Understanding Attribution’s Contribution To Customer Quality
Cross channel attribution management provides the benefit of insights that can inform marketing strategies by revealing the true impact that every marketing tactic, campaign and channel has on your overall marketing success. It does this by scientifically calculating the impact that every marketing touchpoint experienced by your prospects has on achieving a specific marketing goal […]
Cross channel attribution management provides the benefit of insights that can inform marketing strategies by revealing the true impact that every marketing tactic, campaign and channel has on your overall marketing success.
It does this by scientifically calculating the impact that every marketing touchpoint experienced by your prospects has on achieving a specific marketing goal – such as conversions, revenue, return on advertising spend (ROAS), etc.
But where the attribution process ends for most marketers is with the acquisition of a new customer and looking solely at media metrics – failing to extend the attribution exercise to include the longer term enterprise value or quality of that newly acquired customer.
Look At Value Beyond The Initial Transaction
Suppose that after performing attribution, it was revealed that a given search engine actually produced 1,000 conversions at a given ROAS for a specific keyword for the initial transaction that it produced.
Meanwhile, another search engine produced just 300 conversions for the same keyword at a given ROAS on that initial transaction.
If your analysis stopped there, it would be pretty simple math to determine which search engine to channel future budget to for that given keyword (assuming sufficient search inventory existed for either option).
But if this attribution exercise included looking at the some “customer quality metrics” that were revealed over time about the 1,000 customers compared to the 300 customers, very different investment decisions may result.
What if you went a step further and looked at different metrics associated with those 1,000 customers and those 300 customers at three months, six months and 12 months after that initial transaction?
For example, the following metrics might be very telling about the quality of your customer:
- How many have made subsequent purchases and how many were one-shot wonders?
- How many are still active subscribers and how many has attrition eliminated – requiring you to now have to spend acquisition dollars to “re-activate?”
- How many have bought high-value (to you) products?
- How much revenue have they produced and what is their predicted revenue contribution within an appropriate customer segment?
- What is their average lifetime value (LTV) taking into account profitability or influence from a social or viral perspective?
After analyzing these additional metrics the results may surprise you, as it’s entirely possible the search engine that produced only 300 conversions might have resulted in more quality customers over time.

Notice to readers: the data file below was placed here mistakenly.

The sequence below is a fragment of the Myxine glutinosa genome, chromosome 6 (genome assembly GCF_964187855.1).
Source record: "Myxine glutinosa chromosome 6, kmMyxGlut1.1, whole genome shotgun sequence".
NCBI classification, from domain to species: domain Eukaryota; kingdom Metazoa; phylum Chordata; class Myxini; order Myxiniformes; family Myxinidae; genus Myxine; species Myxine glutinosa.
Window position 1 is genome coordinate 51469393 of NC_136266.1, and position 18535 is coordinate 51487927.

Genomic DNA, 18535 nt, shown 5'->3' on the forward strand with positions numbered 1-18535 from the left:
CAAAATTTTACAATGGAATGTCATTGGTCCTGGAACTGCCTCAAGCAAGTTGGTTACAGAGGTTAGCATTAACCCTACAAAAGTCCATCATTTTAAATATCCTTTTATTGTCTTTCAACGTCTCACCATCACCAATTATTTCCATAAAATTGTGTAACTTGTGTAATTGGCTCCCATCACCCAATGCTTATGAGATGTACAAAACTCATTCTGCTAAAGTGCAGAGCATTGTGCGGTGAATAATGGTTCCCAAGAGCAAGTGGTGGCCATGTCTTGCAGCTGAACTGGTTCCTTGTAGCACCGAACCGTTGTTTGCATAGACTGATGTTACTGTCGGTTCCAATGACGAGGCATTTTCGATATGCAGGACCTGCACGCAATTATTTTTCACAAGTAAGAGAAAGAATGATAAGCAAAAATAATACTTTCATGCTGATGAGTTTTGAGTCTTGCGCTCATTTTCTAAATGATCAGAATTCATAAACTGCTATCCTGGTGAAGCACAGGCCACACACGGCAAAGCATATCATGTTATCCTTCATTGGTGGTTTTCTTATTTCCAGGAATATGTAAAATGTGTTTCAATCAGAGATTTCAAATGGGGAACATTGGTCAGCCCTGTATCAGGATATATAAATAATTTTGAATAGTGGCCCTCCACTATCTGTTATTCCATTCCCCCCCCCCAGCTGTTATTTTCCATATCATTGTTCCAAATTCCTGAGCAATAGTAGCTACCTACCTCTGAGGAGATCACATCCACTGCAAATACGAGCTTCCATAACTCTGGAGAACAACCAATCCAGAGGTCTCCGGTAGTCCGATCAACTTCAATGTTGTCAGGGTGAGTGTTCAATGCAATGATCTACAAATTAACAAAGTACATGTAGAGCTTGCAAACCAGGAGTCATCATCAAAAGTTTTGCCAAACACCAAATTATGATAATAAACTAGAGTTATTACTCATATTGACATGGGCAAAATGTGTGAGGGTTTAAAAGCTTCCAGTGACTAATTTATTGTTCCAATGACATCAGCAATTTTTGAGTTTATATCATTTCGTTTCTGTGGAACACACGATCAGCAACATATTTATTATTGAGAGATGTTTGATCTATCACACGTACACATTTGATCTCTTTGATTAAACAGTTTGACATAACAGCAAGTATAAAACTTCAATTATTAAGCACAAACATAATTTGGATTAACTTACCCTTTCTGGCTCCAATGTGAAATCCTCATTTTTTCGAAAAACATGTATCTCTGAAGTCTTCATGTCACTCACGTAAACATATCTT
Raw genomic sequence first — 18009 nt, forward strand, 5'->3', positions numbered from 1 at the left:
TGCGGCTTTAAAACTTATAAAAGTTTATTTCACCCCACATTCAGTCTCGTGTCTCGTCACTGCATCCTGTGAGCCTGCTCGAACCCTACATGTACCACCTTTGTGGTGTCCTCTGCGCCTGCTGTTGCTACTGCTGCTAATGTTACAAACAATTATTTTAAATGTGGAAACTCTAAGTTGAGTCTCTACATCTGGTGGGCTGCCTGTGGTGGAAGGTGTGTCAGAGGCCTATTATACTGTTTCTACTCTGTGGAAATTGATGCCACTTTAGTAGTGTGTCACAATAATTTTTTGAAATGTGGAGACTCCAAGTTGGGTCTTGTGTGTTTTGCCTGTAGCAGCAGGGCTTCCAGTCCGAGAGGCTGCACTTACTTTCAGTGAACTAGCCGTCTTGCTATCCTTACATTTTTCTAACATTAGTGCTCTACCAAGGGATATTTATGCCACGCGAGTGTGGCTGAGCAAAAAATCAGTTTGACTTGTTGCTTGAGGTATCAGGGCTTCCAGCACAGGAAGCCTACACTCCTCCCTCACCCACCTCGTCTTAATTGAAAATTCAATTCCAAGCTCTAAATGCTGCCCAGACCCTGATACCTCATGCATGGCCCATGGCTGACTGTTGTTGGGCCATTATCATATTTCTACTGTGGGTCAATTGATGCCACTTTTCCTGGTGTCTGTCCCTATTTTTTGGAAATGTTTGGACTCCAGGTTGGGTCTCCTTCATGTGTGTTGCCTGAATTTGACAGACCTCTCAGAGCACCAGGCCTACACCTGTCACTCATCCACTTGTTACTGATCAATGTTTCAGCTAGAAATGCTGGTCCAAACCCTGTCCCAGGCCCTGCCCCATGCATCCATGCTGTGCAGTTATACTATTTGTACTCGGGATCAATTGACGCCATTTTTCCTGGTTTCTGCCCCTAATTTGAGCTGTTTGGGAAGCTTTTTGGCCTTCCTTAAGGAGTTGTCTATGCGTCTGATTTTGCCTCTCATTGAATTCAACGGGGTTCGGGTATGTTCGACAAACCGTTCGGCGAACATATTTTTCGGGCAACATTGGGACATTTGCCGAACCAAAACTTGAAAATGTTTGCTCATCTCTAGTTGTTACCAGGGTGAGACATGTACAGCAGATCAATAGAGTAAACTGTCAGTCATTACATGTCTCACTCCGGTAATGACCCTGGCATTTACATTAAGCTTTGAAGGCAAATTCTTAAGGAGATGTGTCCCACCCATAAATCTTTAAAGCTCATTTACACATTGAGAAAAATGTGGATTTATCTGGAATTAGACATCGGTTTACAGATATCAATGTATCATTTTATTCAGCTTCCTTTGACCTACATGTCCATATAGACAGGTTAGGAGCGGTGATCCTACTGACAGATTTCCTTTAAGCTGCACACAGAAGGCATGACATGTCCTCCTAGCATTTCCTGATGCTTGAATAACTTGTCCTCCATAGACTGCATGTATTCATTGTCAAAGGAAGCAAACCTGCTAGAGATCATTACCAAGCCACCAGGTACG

Feed Customer Quality Metrics Back Into Attribution
The example above obviously extends beyond search to online display ads or any other media channel – as well as across various channels – but the point is that once the quality metrics above have been collected, they can be fed back into your attribution engine.
Then they can be used as a success attribute to predict and ultimately optimize future marketing performance based on not just the value of the first transaction and your ability to achieve your acquisition goals, but to optimize for long term ROAS, ROI and enterprise Lifetime value (LTV).
This is a great start at taking the attribution process to the next level, but you owe it to yourself to not stop here. After all, at this point you’re only looking at two dimensions of your success: the media metrics associated with producing a new customer and the media metrics associated with producing the highest quality customers.
What’s next is adding demographic/audience attributes of those customers to the attribution process.
What Else Produces Highest Quality Customers?
By either collecting age, income, geography, gender, and other demographic data directly from your customers, or by obtaining it from third parties like Exelate, BlueKai, Acxiom or Experian and feeding it into the attribution process, you can not only produce insights on how to optimize for the media tactics that produce the highest quality customers, but use those media tactics to target prospects with the demographic traits associated with your highest quality customers.
Attribution also provides insight into the media consumption behavior of the desired audience by providing insight into content by publisher consumption.
But the key is attribution. The multi-dimensional nature of attribution enables you to analyze your marketing success across an unlimited number of stimuli, response metrics and customer attributes to produce a scientifically valid set of metrics for what truly contributed to your success across your entire marketing portfolio.
By adding the dimensions of long-term customer quality, as well as customer demographic attributes, you truly elevate your attribution efforts to best-of-breed status.
Opinions expressed in this article are those of the guest author and not necessarily Search Engine Land. Staff authors are listed here.